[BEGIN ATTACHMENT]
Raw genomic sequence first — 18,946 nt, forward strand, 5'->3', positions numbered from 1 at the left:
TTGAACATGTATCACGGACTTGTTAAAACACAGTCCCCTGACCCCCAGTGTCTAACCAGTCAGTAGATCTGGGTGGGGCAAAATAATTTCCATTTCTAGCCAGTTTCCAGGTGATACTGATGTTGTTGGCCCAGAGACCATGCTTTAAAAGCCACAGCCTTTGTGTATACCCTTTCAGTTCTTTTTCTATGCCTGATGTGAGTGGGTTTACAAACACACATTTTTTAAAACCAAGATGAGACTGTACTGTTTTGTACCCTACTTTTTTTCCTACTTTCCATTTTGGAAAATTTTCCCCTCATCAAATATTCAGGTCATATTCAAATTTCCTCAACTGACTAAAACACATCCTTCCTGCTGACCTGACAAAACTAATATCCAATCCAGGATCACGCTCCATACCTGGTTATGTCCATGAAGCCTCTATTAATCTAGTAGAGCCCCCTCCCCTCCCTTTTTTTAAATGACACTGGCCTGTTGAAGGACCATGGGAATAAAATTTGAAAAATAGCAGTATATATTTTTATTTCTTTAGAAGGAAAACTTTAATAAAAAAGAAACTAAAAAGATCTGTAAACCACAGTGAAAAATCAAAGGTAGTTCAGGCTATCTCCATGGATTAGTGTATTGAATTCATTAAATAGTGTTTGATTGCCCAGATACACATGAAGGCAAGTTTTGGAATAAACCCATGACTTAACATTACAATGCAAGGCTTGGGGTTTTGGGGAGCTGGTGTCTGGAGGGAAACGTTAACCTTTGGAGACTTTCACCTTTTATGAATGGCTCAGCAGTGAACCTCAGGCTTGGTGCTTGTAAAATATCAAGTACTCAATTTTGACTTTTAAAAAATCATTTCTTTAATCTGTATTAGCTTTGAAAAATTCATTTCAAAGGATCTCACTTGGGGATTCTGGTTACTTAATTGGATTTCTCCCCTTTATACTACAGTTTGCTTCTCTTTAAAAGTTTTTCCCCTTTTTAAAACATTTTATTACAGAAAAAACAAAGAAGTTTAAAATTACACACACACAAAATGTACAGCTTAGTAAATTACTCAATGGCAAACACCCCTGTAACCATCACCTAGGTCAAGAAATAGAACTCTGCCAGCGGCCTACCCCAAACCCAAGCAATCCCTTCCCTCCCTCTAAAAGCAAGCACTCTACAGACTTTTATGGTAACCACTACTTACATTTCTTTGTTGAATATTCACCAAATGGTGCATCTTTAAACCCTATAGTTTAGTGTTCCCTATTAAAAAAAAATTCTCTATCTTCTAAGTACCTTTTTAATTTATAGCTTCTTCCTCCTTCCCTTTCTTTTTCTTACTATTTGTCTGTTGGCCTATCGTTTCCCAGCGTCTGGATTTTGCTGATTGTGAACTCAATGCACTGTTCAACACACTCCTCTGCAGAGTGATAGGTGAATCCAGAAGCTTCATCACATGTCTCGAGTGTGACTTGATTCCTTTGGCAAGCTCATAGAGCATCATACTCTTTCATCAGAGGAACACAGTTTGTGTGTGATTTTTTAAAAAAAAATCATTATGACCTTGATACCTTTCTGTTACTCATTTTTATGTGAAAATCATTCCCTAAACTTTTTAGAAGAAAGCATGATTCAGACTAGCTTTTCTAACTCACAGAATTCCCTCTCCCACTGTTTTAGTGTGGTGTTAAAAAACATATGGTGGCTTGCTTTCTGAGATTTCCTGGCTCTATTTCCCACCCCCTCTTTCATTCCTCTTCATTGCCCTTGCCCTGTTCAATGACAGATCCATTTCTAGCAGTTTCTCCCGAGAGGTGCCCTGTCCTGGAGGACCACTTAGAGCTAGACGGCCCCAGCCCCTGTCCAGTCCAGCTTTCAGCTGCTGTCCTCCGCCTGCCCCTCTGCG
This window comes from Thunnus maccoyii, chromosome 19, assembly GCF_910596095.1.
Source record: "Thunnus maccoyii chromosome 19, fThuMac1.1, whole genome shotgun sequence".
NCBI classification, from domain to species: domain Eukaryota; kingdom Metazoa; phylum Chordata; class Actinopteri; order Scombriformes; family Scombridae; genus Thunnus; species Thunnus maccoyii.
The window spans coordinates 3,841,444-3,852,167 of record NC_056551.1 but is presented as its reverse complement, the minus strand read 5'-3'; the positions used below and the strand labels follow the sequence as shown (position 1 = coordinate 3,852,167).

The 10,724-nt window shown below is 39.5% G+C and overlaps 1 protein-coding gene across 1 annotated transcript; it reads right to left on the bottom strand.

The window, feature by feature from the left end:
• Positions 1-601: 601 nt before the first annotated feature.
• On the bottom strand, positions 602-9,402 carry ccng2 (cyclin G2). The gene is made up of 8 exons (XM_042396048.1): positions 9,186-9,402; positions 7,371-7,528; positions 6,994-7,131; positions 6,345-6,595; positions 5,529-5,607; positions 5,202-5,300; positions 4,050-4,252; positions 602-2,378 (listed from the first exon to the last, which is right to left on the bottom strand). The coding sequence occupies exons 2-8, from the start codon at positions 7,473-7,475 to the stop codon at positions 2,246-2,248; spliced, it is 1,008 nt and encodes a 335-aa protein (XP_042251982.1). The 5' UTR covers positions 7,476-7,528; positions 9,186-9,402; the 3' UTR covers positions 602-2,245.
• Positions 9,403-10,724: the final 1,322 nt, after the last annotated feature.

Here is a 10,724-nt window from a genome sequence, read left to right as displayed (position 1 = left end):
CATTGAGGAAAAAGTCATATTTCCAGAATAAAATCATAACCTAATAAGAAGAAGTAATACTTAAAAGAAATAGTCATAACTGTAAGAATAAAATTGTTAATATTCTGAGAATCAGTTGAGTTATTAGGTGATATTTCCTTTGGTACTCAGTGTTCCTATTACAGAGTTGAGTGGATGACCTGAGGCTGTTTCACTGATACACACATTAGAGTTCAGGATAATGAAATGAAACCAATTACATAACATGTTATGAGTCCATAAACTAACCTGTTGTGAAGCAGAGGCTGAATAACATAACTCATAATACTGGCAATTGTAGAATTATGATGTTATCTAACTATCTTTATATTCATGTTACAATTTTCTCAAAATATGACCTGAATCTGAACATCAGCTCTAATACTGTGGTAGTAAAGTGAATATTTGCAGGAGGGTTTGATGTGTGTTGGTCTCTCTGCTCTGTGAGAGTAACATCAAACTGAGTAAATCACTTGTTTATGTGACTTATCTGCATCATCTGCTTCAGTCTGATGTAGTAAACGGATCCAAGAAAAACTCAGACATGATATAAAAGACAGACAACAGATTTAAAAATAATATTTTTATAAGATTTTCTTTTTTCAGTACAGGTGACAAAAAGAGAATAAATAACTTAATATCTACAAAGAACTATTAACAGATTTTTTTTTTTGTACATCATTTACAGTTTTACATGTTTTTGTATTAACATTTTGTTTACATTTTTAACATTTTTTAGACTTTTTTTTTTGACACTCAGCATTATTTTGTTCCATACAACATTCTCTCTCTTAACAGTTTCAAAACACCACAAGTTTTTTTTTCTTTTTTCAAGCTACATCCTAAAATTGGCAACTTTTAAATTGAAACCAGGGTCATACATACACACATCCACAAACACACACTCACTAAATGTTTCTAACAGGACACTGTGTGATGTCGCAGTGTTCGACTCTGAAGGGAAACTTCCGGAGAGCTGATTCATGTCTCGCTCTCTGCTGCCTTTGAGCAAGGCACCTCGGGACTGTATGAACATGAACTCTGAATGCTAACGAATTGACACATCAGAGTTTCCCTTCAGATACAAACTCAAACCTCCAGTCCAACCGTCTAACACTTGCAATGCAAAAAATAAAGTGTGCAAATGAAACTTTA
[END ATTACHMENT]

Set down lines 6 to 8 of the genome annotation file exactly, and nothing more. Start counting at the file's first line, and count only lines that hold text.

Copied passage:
The window spans coordinates 3,841,444-3,852,167 of record NC_056551.1 but is presented as its reverse complement, the minus strand read 5'-3'; the positions used below and the strand labels follow the sequence as shown (position 1 = coordinate 3,852,167).

The 10,724-nt window shown below is 39.5% G+C and overlaps 1 protein-coding gene across 1 annotated transcript; it reads right to left on the bottom strand.

The window, feature by feature from the left end: